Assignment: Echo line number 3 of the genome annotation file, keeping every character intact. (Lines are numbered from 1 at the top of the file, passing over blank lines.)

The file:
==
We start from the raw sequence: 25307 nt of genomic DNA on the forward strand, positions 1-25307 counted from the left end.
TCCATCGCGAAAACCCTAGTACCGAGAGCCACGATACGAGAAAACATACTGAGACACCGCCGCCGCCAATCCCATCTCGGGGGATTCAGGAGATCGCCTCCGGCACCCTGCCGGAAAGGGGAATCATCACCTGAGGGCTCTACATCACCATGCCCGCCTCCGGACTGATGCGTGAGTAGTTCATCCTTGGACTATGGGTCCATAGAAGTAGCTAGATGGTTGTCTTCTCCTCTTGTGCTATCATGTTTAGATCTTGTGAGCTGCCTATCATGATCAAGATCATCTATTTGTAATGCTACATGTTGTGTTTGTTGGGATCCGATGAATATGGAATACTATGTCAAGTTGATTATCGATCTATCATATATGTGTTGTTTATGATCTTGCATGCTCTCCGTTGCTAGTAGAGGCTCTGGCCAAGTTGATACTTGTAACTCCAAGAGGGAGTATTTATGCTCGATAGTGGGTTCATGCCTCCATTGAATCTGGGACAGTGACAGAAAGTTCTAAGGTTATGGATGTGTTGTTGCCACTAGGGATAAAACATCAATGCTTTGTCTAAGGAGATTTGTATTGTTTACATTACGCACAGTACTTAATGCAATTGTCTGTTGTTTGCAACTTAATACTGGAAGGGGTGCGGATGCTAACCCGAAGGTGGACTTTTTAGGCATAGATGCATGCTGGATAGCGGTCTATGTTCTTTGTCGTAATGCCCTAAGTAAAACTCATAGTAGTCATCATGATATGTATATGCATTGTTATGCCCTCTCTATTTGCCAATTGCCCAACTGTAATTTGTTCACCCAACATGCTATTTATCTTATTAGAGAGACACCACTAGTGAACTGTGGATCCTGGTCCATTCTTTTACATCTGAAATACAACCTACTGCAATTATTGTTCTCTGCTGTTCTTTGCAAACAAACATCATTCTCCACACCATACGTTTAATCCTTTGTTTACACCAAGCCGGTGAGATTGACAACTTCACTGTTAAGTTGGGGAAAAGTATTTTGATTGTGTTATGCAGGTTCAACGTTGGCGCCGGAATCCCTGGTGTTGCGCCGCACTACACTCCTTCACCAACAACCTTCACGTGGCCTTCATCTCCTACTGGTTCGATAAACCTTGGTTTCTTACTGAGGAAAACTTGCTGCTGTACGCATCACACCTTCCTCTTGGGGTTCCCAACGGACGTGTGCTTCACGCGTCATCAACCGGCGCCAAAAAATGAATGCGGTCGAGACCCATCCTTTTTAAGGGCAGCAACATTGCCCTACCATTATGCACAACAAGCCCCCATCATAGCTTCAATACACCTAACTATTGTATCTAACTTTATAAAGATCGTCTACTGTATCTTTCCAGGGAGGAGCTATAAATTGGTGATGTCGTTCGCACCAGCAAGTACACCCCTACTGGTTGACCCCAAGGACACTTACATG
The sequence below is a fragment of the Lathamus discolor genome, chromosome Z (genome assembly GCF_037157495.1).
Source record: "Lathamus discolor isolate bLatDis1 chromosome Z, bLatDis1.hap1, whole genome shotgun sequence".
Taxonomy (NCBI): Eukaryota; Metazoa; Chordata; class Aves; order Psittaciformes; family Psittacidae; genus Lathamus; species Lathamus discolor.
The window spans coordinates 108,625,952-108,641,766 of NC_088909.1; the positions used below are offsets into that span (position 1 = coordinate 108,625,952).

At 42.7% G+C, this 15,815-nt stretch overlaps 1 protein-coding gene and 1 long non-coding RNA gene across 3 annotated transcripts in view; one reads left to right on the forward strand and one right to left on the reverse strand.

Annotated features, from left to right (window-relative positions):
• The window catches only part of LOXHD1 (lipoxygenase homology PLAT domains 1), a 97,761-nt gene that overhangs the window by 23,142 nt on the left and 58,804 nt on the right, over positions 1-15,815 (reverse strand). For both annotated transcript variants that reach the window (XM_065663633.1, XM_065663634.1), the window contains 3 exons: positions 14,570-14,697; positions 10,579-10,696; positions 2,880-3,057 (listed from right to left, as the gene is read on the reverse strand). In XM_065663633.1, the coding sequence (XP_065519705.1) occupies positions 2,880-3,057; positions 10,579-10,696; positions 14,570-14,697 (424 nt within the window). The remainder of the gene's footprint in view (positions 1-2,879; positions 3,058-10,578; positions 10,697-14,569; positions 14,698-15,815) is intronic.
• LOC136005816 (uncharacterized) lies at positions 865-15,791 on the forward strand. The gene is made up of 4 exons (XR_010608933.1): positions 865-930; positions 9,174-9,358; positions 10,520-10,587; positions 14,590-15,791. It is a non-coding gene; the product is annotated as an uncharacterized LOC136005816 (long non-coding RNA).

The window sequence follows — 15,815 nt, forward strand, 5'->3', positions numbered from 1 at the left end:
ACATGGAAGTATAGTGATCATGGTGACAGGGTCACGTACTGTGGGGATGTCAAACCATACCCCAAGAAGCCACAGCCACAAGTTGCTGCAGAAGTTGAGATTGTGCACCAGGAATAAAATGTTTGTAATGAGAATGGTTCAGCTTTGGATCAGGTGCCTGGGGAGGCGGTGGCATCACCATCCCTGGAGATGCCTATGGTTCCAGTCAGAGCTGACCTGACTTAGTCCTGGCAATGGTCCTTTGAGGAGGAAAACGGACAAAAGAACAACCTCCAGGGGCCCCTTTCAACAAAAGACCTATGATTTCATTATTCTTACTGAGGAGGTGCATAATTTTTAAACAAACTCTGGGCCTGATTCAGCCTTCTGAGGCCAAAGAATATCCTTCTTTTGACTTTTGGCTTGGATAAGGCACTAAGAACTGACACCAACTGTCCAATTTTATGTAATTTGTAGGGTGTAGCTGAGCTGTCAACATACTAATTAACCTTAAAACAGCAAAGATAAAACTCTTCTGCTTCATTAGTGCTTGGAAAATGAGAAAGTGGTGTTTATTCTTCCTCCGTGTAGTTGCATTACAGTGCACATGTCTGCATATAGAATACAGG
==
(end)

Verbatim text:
The sequence below is a fragment of the Lathamus discolor genome, chromosome Z (genome assembly GCF_037157495.1).